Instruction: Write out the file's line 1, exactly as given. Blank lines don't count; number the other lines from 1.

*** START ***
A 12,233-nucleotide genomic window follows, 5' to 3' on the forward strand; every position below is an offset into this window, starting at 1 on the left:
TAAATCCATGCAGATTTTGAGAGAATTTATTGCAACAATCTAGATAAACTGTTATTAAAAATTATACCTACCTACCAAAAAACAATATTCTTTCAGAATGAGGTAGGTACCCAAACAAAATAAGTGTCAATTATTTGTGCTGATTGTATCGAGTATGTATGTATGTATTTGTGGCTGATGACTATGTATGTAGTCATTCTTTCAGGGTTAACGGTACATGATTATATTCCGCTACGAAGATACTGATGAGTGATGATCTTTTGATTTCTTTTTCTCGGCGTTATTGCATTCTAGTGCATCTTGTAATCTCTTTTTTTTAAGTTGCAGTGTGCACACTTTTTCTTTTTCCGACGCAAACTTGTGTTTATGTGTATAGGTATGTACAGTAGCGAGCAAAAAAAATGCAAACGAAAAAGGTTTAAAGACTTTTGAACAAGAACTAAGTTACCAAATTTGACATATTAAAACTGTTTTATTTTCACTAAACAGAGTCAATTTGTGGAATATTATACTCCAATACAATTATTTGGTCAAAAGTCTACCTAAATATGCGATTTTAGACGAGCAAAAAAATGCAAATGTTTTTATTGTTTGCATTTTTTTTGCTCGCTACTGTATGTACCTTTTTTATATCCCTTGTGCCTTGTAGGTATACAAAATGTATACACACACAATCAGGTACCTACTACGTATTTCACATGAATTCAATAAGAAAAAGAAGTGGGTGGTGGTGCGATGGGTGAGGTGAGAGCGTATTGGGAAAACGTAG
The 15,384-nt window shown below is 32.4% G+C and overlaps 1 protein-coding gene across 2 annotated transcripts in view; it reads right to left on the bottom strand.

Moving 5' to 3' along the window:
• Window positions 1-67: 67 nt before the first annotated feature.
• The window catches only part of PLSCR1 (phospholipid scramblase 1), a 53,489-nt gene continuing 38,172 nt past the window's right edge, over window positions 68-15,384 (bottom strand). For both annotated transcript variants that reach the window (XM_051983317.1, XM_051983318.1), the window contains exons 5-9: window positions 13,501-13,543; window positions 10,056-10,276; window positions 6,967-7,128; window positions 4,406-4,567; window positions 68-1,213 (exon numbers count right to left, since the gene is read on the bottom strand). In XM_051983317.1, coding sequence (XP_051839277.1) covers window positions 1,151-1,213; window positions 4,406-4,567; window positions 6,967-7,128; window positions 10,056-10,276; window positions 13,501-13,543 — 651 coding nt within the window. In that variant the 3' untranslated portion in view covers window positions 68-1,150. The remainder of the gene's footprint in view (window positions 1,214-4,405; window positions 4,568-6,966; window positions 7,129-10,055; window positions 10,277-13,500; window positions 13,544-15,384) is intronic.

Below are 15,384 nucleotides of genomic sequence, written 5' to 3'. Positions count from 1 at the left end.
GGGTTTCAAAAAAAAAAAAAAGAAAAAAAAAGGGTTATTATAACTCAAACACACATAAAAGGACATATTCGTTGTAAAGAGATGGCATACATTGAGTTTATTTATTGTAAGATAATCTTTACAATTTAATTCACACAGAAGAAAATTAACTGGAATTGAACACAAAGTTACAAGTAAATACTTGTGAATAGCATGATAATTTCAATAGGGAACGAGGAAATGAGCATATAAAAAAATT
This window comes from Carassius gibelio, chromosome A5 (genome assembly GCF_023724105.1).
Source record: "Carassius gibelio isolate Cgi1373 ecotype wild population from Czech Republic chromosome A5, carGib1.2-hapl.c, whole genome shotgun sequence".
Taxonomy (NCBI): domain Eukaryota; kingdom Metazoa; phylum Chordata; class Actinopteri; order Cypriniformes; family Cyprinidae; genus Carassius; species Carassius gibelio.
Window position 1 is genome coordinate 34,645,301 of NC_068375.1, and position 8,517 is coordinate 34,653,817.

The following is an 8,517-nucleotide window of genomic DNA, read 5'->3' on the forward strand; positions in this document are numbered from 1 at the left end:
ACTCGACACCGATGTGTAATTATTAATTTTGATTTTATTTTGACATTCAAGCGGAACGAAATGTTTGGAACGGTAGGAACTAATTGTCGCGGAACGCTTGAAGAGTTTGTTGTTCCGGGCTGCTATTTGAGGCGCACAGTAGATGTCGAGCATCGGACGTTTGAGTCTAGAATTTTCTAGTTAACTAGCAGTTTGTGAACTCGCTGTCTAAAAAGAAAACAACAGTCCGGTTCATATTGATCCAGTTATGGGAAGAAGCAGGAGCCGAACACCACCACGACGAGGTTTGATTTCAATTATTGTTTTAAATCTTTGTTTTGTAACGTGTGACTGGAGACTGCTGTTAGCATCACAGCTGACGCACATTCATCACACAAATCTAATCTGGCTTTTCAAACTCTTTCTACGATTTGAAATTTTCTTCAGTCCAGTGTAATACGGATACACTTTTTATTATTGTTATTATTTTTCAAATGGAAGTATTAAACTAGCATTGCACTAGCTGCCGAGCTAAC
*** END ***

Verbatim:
A 12,233-nucleotide genomic window follows, 5' to 3' on the forward strand; every position below is an offset into this window, starting at 1 on the left: